Take part in the NAOHP Annual Benchmarking Study and help us improve care delivery.

Study participants will receive a copy of the published study ($1495 value) for internal organization use.

Our research will cover a very diverse and wide audience. It ranges from single-office urgent care/occupational health practices to corporately run urgent care chains and health system or hospital-based occupational health and urgent care service lines.

Through this benchmarking research, we intend to capture a strategic view of today’s total market for “on demand” type medical services typically found in urgent care, occupational health, and similar practices.

Annual Benchmarking Research - group of medical providers

What constitutes “on demand” care?

Occupational health clinics, urgent care centers, and comparable practices offer same-day or short-notice care, for standardized services, without developing some sort of longitudinal or complex primary care relationship. A patient’s visit may be for injury, illness, wellness, compliance, vaccinations, testing, or other reasons.

Urgent care operates under a variety of names: Immediate Care, Convenient Care, Walk-in Care, “Express” or “Prompt” Care, and many other terms. Pediatric urgent care is included in our scope. Similarly, occupational health can go by “Employer Services”, “Occ Med”, “Workers Com”, “Job Care”, and many other terms. As evidenced by analyzing claim data, there is a mix of business models.

As a study panel, we are including urgent care pure-play operators, though most have some level of occupational health and workers’ compensation. All participating organizations are direct competitors in some capacity.

Understanding varied healthcare markets

In major metro areas, urgent care centers dominate. Other locales are filled with freestanding EDs or retail clinics.

Certain markets retain a strong local/smaller operator presence, while in others, you’ll find just a few dominant corporate operators. Some have strong marketing and patient experience focus, others strictly clinical.

Large health systems may have many regionally distributed occupational health and/or urgent care operations. Some operate under one person, though in many cases, are locally delegated. Non-health system operations tend to be more centralized, but even for the largest operators chains, we understand the structure is not homogeneous.

A mix of services

Some organizations accept MVAs (Motor Vehicle Accident) cases, others not at all. The same can be said for sports physicals, IV lines, cosmetic, and other services. Retail clinic chains like MinuteClinic offer DOT exams. And at times, hospital-based occupational health centers file claims to Medicare. Similarly, corporate chains may only offer physical therapy in some areas.

Certain health systems operate occupational health clinics for themselves and employer clients. Others elect to use outside services. Some provide worksite clinics for employers, or have urgent care footprints that cross-over with their occupational health clinics.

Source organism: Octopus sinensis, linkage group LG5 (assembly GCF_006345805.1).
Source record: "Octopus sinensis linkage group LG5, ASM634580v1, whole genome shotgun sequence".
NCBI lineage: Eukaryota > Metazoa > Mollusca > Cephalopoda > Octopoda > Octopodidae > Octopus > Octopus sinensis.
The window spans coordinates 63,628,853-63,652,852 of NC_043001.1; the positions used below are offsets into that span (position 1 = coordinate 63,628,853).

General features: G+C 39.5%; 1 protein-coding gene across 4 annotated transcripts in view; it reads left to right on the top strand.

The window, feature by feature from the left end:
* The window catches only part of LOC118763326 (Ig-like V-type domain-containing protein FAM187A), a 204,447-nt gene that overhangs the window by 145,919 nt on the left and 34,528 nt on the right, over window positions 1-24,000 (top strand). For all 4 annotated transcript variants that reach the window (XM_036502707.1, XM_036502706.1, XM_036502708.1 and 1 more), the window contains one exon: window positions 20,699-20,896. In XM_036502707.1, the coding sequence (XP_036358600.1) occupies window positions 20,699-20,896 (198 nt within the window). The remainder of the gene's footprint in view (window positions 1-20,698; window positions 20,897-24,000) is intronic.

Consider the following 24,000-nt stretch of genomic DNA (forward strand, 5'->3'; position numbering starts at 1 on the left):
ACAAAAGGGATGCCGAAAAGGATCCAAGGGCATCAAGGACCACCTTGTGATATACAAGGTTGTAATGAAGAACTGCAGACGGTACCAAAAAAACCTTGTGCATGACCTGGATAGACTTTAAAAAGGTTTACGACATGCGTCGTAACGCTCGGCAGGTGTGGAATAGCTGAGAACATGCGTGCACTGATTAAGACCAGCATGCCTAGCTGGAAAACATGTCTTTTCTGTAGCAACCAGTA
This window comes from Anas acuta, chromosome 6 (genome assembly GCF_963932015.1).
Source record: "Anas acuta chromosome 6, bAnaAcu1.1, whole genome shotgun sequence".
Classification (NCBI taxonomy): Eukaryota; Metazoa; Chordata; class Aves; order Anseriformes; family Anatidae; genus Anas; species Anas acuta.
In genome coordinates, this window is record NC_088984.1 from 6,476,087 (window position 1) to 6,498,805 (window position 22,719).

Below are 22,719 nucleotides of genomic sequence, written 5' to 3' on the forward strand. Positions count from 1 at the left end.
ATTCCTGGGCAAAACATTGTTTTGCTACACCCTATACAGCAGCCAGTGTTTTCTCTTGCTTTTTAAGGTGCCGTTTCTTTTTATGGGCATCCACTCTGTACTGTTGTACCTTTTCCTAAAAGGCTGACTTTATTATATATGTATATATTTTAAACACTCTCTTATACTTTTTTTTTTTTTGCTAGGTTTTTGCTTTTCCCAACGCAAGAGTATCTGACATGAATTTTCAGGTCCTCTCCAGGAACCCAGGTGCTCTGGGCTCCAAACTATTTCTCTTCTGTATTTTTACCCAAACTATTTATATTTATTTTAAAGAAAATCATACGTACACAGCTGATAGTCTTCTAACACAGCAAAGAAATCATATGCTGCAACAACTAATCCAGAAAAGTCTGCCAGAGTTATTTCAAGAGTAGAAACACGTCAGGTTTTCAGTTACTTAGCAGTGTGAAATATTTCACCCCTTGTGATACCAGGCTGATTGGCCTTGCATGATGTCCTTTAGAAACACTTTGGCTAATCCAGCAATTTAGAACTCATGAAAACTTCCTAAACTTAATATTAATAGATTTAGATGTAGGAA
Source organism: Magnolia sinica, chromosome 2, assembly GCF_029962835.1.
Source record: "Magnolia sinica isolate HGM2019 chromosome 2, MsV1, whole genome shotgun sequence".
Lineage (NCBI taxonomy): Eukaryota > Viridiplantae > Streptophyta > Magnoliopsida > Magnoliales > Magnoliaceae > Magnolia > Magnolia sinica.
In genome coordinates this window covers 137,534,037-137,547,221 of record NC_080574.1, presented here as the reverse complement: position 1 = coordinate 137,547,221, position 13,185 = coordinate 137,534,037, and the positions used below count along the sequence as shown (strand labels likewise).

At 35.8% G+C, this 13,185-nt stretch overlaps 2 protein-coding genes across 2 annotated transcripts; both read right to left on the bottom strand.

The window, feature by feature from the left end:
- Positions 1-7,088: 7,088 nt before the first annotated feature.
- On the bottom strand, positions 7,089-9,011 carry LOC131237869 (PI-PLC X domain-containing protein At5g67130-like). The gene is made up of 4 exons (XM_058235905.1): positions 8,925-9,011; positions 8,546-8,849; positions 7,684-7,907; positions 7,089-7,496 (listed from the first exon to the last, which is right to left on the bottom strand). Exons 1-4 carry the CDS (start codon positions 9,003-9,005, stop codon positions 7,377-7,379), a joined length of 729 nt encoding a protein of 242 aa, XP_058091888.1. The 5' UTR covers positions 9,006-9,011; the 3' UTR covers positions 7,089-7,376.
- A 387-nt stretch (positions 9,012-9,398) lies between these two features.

Looking toward health merger and acquisition activity in the last decade, you’ll see that many health systems are acquiring urgent care service lines and growing their footprint. With these investments come considerations as to where their occupational health services should reside. For such health systems without in-house occupational health, they must send their occ health cases to a competitor of their owned urgent cares.
clinic waiting room - on demand care benchmarking

How to complete the Benchmarking Study

When thinking about health systems, sometimes the urgent care and occupational health services roll up to one executive, and in many cases are distinct/separate. We ask respondents to use their discretion to handle as appropriate, and encourage sending 2 responses from the two “sides of the house.”

Joint venture operators with health systems are also included in this study; these should be split by health system if their policies, systems, or business models vary.

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All data provided is confidential between our team and the survey respondent. Published results will be rolled up and blinded, with no reference to participants.

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This is voluntary research and should take less than an hour to complete, but may require finance, operations, and medical director inputs to consolidate and complete.

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Requested data can be approximated; if an organization has a mix of things or “blurred lines”, go with the most common or easy to define interpretation. Date ranges are also approximated, as of period ending. For 2021, please feel free to use the most recent data and annualize that.

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If there are questions the organization is not comfortable sharing or cannot be answered, please feel free to leave it blank. We appreciate your participation and understand that some organizations may elect not to share certain things.

Please return by or before October 4, 2021.

If you have questions or would like to see certain other data in future research, please let us know. Email bkuhn@mcxhealth.com.

Want to sponsor this study?  Your logo and blurb will be included on the sponsor page within the study report.  Contact Dr. Earl with your interest – learl@naohp.com